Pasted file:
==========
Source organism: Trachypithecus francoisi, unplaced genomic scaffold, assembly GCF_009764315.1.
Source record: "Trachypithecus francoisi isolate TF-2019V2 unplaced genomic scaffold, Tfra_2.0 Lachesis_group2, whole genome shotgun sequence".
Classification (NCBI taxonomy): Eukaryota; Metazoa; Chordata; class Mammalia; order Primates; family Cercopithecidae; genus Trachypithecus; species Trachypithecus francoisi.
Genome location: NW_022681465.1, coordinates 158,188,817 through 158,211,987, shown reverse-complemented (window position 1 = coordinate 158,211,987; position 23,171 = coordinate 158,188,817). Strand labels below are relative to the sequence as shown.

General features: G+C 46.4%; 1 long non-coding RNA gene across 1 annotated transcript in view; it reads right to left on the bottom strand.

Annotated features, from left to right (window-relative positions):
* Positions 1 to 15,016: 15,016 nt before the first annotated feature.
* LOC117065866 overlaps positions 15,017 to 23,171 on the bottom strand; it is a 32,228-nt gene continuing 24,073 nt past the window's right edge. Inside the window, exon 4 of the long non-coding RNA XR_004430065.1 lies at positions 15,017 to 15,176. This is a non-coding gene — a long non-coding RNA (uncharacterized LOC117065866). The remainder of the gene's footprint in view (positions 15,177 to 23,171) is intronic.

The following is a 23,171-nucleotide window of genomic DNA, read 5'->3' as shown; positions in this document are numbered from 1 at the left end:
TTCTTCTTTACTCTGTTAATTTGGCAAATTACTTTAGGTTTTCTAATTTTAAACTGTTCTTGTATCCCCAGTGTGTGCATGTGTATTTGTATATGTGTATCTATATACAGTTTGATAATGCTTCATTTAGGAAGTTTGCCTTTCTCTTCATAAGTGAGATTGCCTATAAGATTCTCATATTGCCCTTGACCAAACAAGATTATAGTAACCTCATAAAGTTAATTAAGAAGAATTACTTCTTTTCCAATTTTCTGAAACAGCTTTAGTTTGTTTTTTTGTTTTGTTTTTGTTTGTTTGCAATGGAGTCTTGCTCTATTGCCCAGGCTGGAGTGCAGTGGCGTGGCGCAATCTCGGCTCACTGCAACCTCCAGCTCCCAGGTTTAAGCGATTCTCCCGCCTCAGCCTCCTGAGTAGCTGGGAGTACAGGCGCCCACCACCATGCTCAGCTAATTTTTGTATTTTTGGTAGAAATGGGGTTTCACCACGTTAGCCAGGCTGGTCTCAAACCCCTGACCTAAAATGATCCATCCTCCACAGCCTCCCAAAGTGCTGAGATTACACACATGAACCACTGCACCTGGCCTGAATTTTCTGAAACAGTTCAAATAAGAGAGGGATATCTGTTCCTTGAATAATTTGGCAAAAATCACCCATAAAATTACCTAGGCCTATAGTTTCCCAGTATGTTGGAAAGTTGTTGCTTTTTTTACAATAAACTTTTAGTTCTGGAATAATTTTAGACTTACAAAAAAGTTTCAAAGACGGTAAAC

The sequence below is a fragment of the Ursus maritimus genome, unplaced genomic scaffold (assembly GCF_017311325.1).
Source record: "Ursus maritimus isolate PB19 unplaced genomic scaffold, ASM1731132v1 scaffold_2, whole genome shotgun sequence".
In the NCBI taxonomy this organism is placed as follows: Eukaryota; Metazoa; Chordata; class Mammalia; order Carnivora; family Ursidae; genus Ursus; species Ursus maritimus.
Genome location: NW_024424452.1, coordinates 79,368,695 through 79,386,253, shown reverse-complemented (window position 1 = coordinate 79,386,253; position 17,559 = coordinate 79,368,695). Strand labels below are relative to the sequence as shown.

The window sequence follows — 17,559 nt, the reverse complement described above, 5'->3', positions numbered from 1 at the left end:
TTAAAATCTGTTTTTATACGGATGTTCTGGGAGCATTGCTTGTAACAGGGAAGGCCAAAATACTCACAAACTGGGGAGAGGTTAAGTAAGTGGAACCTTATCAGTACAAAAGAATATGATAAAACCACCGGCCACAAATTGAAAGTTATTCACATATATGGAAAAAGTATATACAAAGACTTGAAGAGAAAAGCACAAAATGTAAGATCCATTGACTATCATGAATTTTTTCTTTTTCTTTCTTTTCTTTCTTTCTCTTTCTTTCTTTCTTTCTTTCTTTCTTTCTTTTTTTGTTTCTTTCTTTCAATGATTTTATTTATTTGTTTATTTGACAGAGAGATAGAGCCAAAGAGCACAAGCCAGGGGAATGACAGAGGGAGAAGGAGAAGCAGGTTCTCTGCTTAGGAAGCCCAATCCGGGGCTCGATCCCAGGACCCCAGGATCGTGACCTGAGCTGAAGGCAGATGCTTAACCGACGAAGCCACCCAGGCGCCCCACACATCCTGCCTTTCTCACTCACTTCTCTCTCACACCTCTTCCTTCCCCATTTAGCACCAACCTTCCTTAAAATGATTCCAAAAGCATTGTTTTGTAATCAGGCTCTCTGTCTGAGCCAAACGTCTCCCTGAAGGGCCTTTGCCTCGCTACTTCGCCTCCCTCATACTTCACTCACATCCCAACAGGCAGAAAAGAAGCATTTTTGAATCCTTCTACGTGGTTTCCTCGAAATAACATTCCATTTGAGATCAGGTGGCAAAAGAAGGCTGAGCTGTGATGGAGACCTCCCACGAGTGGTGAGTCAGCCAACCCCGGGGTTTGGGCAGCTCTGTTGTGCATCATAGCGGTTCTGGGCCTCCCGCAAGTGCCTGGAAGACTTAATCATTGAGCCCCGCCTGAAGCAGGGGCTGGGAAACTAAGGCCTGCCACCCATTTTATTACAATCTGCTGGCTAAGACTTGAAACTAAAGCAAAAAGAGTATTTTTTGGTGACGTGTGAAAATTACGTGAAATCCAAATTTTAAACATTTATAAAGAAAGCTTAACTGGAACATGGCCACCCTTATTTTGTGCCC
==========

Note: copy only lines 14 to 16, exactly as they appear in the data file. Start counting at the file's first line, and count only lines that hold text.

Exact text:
Genome location: NW_024424452.1, coordinates 79,368,695 through 79,386,253, shown reverse-complemented (window position 1 = coordinate 79,386,253; position 17,559 = coordinate 79,368,695). Strand labels below are relative to the sequence as shown.

The window sequence follows — 17,559 nt, the reverse complement described above, 5'->3', positions numbered from 1 at the left end:
TTAAAATCTGTTTTTATACGGATGTTCTGGGAGCATTGCTTGTAACAGGGAAGGCCAAAATACTCACAAACTGGGGAGAGGTTAAGTAAGTGGAACCTTATCAGTACAAAAGAATATGATAAAACCACCGGCCACAAATTGAAAGTTATTCACATATATGGAAAAAGTATATACAAAGACTTGAAGAGAAAAGCACAAAATGTAAGATCCATTGACTATCATGAATTTTTTCTTTTTCTTTCTTTTCTTTCTTTCTCTTTCTTTCTTTCTTTCTTTCTTTCTTTCTTTTTTTGTTTCTTTCTTTCAATGATTTTATTTATTTGTTTATTTGACAGAGAGATAGAGCCAAAGAGCACAAGCCAGGGGAATGACAGAGGGAGAAGGAGAAGCAGGTTCTCTGCTTAGGAAGCCCAATCCGGGGCTCGATCCCAGGACCCCAGGATCGTGACCTGAGCTGAAGGCAGATGCTTAACCGACGAAGCCACCCAGGCGCCCCACACATCCTGCCTTTCTCACTCACTTCTCTCTCACACCTCTTCCTTCCCCATTTAGCACCAACCTTCCTTAAAATGATTCCAAAAGCATTGTTTTGTAATCAGGCTCTCTGTCTGAGCCAAACGTCTCCCTGAAGGGCCTTTGCCTCGCTACTTCGCCTCCCTCATACTTCACTCACATCCCAACAGGCAGAAAAGAAGCATTTTTGAATCCTTCTACGTGGTTTCCTCGAAATAACATTCCATTTGAGATCAGGTGGCAAAAGAAGGCTGAGCTGTGATGGAGACCTCCCACGAGTGGTGAGTCAGCCAACCCCGGGGTTTGGGCAGCTCTGTTGTGCATCATAGCGGTTCTGGGCCTCCCGCAAGTGCCTGGAAGACTTAATCATTGAGCCCCGCCTGAAGCAGGGGCTGGGAAACTAAGGCCTGCCACCCATTTTATTACAATCTGCTGGCTAAGACTTGAAACTAAAGCAAAAAGAGTATTTTTTGGTGACGTGTGAAAATTACGTGAAATCCAAATTTTAAACATTTATAAAGAAAGCTTAACTGGAACATGGCCACCCTTATTTTGTGCCC